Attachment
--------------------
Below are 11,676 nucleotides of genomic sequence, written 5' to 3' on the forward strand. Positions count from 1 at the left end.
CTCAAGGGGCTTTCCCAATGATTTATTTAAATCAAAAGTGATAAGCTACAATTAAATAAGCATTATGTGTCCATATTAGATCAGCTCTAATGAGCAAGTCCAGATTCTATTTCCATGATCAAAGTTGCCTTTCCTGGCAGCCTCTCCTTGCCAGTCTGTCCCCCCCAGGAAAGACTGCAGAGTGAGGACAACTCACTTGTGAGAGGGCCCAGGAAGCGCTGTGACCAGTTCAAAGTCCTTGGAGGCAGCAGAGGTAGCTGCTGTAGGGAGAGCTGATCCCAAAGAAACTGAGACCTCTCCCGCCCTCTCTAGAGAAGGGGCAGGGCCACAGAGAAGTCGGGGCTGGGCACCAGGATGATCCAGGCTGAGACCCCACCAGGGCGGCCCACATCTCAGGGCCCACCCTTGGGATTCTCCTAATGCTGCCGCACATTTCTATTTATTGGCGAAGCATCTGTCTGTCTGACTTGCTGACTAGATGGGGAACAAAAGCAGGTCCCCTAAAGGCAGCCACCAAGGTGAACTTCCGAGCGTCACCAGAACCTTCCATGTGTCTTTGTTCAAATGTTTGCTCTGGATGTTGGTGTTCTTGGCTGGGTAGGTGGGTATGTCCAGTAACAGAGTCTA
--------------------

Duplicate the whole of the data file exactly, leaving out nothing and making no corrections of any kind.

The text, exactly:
Below are 11,676 nucleotides of genomic sequence, written 5' to 3' on the forward strand. Positions count from 1 at the left end.
CTCAAGGGGCTTTCCCAATGATTTATTTAAATCAAAAGTGATAAGCTACAATTAAATAAGCATTATGTGTCCATATTAGATCAGCTCTAATGAGCAAGTCCAGATTCTATTTCCATGATCAAAGTTGCCTTTCCTGGCAGCCTCTCCTTGCCAGTCTGTCCCCCCCAGGAAAGACTGCAGAGTGAGGACAACTCACTTGTGAGAGGGCCCAGGAAGCGCTGTGACCAGTTCAAAGTCCTTGGAGGCAGCAGAGGTAGCTGCTGTAGGGAGAGCTGATCCCAAAGAAACTGAGACCTCTCCCGCCCTCTCTAGAGAAGGGGCAGGGCCACAGAGAAGTCGGGGCTGGGCACCAGGATGATCCAGGCTGAGACCCCACCAGGGCGGCCCACATCTCAGGGCCCACCCTTGGGATTCTCCTAATGCTGCCGCACATTTCTATTTATTGGCGAAGCATCTGTCTGTCTGACTTGCTGACTAGATGGGGAACAAAAGCAGGTCCCCTAAAGGCAGCCACCAAGGTGAACTTCCGAGCGTCACCAGAACCTTCCATGTGTCTTTGTTCAAATGTTTGCTCTGGATGTTGGTGTTCTTGGCTGGGTAGGTGGGTATGTCCAGTAACAGAGTCTA